The adage that “this isn’t your grandma’s weed” is scientifically true—these strains would have her hiding under the kitchen table instead of getting a bit too into a movie.
Last month, while visiting the budtenders at J. Supply Co., I asked the broad question of what customers would buy if they didn’t come in looking for a particular strain. The answer was that in many cases, customers would buy whatever strain had the highest percentage of THC, regardless of terpene profile. For many people, the euphoria derived from high-percentage THC cannabis is the only factor in consuming. Well, the cannabis industry hears you, and they’re tinkering away as we speak.
Since being identified as the primary psychoactive element in cannabis, growers have been locked into an escalating THC arms race that has only become more ridiculous since legalization. Though data is always somewhat skewed due to cannabis’s legal status, most watchdog organizations estimate that from about the mid-70s to the mid-90s, cannabis strains were about 4% THC. From the mid-90s to legalization, improved growing techniques and specialization increased THC potency, so is wasn’t uncommon for strains to show as much as 12%. However, since legalization, public demand has led to new strains showing incredibly high concentrations of THC, well into the low 30% range. If you’re crunching numbers, that means that today’s strains, such as the Green Organic Dutchman’s Organic Gold Butter or Jonny Chronic’s Cherry Bomb, have 300% more THC potency compared to what was available 20 years ago. The adage that “this isn’t your grandma’s weed” is scientifically true—these strains would have her hiding under the kitchen table instead of getting a bit too into a movie.
The problem with that much THC is, once again, we don’t really know what it can do to a person long-term. The industry is moving too fast for research. The Ontario Cannabis Store has a cap on how much THC edibles and extracts can contain—10 mg per package, and 1,000 mg per cartridge—but there are no real limits in place for dried flowers. OCS attaches the usual warnings to all their cannabis, but “start slow, go low” isn’t really going to mean much for someone demanding over 20% THC. Tellingly, the problems with exposure to high-THC cannabis are coming out of emergency rooms, especially in the U.S. There are reports of high-percentage THC cannabis users experiencing paranoia, psychosis, vasoconstriction (decreased blood flow to major organs), vomiting, and intense abdominal pain, with the number of patients increasing threefold over the last five years in the U.S. The numbers get even scarier when the consumer is a teenager or a young adult.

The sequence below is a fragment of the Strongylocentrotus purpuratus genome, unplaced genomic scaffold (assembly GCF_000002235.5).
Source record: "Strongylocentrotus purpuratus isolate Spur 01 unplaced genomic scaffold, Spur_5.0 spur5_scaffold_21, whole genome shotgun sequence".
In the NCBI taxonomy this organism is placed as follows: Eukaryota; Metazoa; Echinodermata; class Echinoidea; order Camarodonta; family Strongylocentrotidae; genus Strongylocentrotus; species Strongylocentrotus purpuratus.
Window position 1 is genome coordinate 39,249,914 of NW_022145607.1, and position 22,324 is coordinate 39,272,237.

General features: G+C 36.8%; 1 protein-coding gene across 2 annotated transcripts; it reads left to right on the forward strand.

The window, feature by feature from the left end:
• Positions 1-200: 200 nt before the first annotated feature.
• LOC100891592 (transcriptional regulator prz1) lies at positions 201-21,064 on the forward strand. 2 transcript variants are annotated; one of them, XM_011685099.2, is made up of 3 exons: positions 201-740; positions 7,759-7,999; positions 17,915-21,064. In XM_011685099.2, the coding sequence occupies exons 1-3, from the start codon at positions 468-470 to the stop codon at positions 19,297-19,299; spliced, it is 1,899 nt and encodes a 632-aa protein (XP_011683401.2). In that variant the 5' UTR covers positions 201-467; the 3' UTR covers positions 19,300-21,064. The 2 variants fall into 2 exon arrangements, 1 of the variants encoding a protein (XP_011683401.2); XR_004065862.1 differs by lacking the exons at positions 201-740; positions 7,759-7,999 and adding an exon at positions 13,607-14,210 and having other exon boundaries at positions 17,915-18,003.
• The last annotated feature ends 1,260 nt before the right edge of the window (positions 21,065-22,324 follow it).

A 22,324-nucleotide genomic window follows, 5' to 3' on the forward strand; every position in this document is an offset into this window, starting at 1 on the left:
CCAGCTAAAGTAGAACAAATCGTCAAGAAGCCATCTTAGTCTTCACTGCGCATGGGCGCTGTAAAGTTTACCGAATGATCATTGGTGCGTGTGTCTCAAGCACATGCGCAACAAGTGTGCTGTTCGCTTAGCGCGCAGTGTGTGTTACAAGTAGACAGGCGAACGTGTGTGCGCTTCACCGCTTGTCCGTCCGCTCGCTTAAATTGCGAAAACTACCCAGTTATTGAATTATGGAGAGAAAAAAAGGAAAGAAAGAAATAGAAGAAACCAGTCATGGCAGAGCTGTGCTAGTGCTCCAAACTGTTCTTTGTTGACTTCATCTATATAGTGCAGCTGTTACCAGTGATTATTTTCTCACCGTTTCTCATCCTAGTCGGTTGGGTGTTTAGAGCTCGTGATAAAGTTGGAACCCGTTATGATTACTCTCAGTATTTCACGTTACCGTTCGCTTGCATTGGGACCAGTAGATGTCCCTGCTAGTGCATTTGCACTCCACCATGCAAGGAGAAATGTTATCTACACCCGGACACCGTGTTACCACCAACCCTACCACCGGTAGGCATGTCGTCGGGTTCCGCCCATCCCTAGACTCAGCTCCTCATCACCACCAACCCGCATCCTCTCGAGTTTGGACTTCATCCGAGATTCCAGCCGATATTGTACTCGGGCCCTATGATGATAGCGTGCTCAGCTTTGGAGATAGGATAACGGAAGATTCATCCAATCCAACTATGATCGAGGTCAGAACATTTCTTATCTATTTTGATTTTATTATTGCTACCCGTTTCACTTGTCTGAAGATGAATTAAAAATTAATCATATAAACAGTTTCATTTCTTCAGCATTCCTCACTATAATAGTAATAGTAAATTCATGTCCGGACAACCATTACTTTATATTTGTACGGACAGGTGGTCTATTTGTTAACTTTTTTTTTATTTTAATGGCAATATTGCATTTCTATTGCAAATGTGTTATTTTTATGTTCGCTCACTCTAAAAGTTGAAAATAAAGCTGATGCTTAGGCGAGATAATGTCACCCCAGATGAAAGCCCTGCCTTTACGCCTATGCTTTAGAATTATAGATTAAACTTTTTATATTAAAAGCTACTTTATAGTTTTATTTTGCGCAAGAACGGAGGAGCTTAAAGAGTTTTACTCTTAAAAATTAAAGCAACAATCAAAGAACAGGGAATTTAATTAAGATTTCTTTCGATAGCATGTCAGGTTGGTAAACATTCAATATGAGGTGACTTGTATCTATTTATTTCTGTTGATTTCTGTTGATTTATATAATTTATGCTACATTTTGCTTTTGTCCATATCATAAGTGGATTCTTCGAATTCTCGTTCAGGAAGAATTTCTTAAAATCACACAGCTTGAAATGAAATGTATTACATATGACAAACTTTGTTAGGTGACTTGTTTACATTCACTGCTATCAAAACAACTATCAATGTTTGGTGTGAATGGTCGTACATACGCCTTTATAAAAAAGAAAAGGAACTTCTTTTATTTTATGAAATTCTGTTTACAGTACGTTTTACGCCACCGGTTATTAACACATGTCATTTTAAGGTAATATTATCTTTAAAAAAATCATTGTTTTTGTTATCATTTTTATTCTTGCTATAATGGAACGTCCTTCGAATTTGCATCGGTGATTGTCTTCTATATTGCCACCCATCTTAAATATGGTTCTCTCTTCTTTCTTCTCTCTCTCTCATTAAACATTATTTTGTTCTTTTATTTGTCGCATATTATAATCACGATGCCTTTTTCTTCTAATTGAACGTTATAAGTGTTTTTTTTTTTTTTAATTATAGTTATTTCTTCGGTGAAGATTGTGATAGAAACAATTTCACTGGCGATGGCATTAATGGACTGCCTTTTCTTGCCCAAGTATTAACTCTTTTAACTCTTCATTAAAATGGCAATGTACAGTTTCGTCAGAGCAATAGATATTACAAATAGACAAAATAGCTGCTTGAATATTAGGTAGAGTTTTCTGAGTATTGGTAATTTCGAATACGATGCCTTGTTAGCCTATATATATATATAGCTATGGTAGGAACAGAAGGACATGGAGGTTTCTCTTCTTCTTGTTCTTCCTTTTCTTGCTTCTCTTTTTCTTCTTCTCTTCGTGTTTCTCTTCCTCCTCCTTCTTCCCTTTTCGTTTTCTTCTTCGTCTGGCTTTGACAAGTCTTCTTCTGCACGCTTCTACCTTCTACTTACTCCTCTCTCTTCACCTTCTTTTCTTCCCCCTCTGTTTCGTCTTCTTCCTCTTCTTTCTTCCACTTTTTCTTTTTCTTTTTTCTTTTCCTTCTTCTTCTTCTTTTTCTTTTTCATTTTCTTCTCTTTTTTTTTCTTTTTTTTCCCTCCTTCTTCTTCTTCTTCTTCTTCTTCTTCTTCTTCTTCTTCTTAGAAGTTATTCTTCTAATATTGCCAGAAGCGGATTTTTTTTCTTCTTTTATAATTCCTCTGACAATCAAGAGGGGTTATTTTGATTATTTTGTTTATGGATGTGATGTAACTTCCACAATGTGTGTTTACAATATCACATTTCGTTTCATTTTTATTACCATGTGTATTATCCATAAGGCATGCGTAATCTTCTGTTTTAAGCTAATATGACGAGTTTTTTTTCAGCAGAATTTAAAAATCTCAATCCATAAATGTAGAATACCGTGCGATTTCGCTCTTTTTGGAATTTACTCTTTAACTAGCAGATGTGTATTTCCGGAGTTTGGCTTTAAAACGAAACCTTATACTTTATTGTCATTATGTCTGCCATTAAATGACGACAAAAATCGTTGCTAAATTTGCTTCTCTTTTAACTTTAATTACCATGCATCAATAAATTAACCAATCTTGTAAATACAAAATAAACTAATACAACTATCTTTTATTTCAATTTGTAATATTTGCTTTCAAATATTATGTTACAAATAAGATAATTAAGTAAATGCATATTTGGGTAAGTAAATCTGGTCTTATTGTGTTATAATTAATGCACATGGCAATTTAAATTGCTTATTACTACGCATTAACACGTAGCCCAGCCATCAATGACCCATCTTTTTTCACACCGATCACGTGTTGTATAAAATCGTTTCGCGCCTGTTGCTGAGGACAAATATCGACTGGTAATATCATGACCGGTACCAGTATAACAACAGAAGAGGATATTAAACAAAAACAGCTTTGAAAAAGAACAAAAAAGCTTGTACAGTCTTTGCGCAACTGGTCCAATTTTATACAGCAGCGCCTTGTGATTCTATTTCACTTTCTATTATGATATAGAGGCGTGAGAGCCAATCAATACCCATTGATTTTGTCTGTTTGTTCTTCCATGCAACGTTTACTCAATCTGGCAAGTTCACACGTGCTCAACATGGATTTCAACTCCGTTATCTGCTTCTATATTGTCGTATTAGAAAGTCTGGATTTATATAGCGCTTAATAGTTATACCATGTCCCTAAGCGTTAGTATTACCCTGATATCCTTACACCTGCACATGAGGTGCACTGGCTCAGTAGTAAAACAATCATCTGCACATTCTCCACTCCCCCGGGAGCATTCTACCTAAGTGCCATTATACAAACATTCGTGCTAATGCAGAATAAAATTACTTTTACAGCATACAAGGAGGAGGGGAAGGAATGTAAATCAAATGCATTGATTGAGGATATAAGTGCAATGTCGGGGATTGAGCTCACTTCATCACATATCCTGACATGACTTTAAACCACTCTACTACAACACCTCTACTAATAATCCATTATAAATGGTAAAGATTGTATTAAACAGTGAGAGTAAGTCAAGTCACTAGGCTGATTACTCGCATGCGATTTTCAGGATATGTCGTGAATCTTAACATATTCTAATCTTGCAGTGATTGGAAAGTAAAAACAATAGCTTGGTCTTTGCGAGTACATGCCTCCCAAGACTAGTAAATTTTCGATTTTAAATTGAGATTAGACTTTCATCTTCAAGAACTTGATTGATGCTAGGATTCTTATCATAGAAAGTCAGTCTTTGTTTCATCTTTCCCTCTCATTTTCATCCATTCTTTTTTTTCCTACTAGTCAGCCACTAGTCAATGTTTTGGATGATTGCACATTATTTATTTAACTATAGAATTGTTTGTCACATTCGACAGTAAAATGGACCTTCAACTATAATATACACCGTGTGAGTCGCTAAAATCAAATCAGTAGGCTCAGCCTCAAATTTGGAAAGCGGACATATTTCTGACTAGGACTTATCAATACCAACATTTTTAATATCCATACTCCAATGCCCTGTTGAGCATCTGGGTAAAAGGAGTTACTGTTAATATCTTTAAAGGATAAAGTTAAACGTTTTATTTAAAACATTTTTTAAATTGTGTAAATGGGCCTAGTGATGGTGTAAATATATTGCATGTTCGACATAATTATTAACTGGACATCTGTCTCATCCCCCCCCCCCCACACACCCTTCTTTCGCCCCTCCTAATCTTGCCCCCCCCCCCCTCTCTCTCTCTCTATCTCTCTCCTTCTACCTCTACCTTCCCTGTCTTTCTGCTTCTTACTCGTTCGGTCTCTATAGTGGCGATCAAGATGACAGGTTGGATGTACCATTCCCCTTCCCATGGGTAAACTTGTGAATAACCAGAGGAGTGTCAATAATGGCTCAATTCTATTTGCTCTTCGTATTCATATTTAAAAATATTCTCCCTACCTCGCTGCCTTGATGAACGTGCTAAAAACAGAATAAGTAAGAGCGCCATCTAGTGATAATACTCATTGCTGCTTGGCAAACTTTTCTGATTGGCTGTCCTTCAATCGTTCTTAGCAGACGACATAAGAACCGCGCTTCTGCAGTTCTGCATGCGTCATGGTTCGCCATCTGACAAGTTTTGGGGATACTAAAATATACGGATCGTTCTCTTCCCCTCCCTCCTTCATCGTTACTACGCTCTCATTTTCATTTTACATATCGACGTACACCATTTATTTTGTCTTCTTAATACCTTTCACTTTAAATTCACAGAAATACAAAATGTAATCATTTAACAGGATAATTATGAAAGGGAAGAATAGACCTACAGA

Aside from those potential risks I’ve listed above, another problem with high-percentage THC cannabis is that you become accustomed to it over time. Your cannabinoid receptors become saturated, and those potent strains become less effective over time—you get used to the effects and your body adapts. The focus on THC also diminishes the entourage effect of CBD and terpenes, which might make the strain less effective for anything aside from the euphoric effects. Consumers looking for strains that offer straight pain relief, anti-inflammation, or relaxation should choose a lower-percentage THC strain that won’t send their brains into the stratosphere.
By Justin Allec